Creative Review Ed Less Than Happy With Gap Book
Patrick G over at Creative Review gives the Gap book Individuals a bit of a kicking...
Patrick G over at Creative Review gives the Gap book Individuals a bit of a kicking. Individuals has been published as part of the Gap’s partnership with (Product) Red, a new AIDS–related charity, and features a collection of advertising campaigns that use celebrity portaits. Patrick says:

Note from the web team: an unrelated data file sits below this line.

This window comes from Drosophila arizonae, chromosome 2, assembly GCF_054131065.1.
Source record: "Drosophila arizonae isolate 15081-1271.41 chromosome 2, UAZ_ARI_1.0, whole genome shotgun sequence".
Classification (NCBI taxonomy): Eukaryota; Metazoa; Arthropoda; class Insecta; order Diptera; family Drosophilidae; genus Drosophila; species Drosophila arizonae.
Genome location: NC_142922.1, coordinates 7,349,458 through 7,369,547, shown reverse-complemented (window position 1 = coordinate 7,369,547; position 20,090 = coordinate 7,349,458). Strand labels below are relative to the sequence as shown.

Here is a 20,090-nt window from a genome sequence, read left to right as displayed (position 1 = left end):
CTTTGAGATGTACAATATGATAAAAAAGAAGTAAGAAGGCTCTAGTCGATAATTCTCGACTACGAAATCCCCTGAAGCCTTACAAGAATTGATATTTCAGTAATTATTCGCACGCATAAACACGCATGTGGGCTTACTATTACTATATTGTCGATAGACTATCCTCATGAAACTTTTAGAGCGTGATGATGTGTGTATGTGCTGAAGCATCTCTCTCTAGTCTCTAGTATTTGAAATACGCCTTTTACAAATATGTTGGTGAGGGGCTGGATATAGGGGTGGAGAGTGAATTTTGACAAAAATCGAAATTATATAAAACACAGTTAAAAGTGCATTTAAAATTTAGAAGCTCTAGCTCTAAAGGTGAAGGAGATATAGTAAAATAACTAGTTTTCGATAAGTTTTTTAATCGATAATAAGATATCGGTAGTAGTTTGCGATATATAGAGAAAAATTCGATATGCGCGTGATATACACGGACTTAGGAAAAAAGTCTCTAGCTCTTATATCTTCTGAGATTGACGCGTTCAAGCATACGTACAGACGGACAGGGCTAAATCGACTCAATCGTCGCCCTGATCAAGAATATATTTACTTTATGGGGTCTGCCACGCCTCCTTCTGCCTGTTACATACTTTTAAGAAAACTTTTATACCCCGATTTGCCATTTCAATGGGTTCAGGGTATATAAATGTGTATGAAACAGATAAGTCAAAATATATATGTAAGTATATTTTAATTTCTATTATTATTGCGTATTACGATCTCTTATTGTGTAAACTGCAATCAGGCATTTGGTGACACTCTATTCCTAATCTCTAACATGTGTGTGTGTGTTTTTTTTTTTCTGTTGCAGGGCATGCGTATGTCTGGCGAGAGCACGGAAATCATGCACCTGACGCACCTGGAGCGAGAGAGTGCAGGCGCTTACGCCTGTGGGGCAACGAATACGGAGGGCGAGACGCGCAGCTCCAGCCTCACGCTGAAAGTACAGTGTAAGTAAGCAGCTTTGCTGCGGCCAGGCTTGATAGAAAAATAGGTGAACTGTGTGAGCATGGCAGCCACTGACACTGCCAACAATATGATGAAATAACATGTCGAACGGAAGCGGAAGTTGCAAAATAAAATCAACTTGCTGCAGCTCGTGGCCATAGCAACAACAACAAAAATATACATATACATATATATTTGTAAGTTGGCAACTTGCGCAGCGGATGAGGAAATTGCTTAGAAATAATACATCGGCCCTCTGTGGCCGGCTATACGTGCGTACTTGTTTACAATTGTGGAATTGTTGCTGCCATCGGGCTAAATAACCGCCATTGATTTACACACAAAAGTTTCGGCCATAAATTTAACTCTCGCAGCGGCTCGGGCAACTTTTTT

While the actual items of Gap clothing are entirely secondary, at a subtler level, personality has certainly been subordinated to the brand. Similarly, for all the photographers’ technical flair, innovatio n has been undermined by the demands of the client. The fallacy of the book’s title is also mirrored in the celebrity essays that punctuate the portraits, especially Tama Janowitz’s comment that each celebrity has made these mass-market clothes “unique.” The Gap’s version of realism is of the MTV Unplugged variety: a high-gloss, ticket-only world in which the rawness of real folk has been relentlessly excised, however much denim is on display. While Janowitz claims that “all you have to do is look at the eyes in the pictures to see an inner strength that all these people have in common,” it seems more likely that the celebrities are looking at the money.